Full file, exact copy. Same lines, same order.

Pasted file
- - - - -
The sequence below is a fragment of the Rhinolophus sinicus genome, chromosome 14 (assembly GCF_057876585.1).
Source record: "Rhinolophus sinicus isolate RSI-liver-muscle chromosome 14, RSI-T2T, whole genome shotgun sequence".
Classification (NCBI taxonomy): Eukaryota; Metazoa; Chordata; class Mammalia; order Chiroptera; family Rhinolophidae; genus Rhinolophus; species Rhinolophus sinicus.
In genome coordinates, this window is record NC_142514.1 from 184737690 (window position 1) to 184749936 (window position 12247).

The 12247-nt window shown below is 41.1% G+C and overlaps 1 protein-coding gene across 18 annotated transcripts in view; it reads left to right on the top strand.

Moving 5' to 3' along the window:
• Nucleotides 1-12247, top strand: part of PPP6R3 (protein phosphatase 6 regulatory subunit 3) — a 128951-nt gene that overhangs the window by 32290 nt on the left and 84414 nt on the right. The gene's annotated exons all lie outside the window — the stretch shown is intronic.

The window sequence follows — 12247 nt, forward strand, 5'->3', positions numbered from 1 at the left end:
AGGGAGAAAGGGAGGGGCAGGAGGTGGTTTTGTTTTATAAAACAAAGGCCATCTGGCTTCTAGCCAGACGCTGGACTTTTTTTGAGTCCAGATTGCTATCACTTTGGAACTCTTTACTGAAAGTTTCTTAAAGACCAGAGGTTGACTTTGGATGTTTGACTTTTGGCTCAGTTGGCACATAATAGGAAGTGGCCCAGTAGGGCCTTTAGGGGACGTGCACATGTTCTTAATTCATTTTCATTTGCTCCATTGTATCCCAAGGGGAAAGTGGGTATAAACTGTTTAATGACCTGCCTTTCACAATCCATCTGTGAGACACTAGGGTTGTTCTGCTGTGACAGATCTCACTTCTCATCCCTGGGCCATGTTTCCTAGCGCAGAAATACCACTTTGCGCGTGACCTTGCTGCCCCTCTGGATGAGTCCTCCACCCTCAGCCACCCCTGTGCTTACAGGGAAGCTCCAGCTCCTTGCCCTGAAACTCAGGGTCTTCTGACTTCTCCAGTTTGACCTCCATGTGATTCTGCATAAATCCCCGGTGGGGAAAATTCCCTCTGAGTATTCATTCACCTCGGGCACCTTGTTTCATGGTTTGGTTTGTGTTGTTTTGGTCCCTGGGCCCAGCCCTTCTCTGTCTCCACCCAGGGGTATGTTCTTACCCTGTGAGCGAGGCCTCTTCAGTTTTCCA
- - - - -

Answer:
The sequence below is a fragment of the Rhinolophus sinicus genome, chromosome 14 (assembly GCF_057876585.1).
Source record: "Rhinolophus sinicus isolate RSI-liver-muscle chromosome 14, RSI-T2T, whole genome shotgun sequence".
Classification (NCBI taxonomy): Eukaryota; Metazoa; Chordata; class Mammalia; order Chiroptera; family Rhinolophidae; genus Rhinolophus; species Rhinolophus sinicus.
In genome coordinates, this window is record NC_142514.1 from 184737690 (window position 1) to 184749936 (window position 12247).

The 12247-nt window shown below is 41.1% G+C and overlaps 1 protein-coding gene across 18 annotated transcripts in view; it reads left to right on the top strand.

Moving 5' to 3' along the window:
• Nucleotides 1-12247, top strand: part of PPP6R3 (protein phosphatase 6 regulatory subunit 3) — a 128951-nt gene that overhangs the window by 32290 nt on the left and 84414 nt on the right. The gene's annotated exons all lie outside the window — the stretch shown is intronic.

The window sequence follows — 12247 nt, forward strand, 5'->3', positions numbered from 1 at the left end:
AGGGAGAAAGGGAGGGGCAGGAGGTGGTTTTGTTTTATAAAACAAAGGCCATCTGGCTTCTAGCCAGACGCTGGACTTTTTTTGAGTCCAGATTGCTATCACTTTGGAACTCTTTACTGAAAGTTTCTTAAAGACCAGAGGTTGACTTTGGATGTTTGACTTTTGGCTCAGTTGGCACATAATAGGAAGTGGCCCAGTAGGGCCTTTAGGGGACGTGCACATGTTCTTAATTCATTTTCATTTGCTCCATTGTATCCCAAGGGGAAAGTGGGTATAAACTGTTTAATGACCTGCCTTTCACAATCCATCTGTGAGACACTAGGGTTGTTCTGCTGTGACAGATCTCACTTCTCATCCCTGGGCCATGTTTCCTAGCGCAGAAATACCACTTTGCGCGTGACCTTGCTGCCCCTCTGGATGAGTCCTCCACCCTCAGCCACCCCTGTGCTTACAGGGAAGCTCCAGCTCCTTGCCCTGAAACTCAGGGTCTTCTGACTTCTCCAGTTTGACCTCCATGTGATTCTGCATAAATCCCCGGTGGGGAAAATTCCCTCTGAGTATTCATTCACCTCGGGCACCTTGTTTCATGGTTTGGTTTGTGTTGTTTTGGTCCCTGGGCCCAGCCCTTCTCTGTCTCCACCCAGGGGTATGTTCTTACCCTGTGAGCGAGGCCTCTTCAGTTTTCCA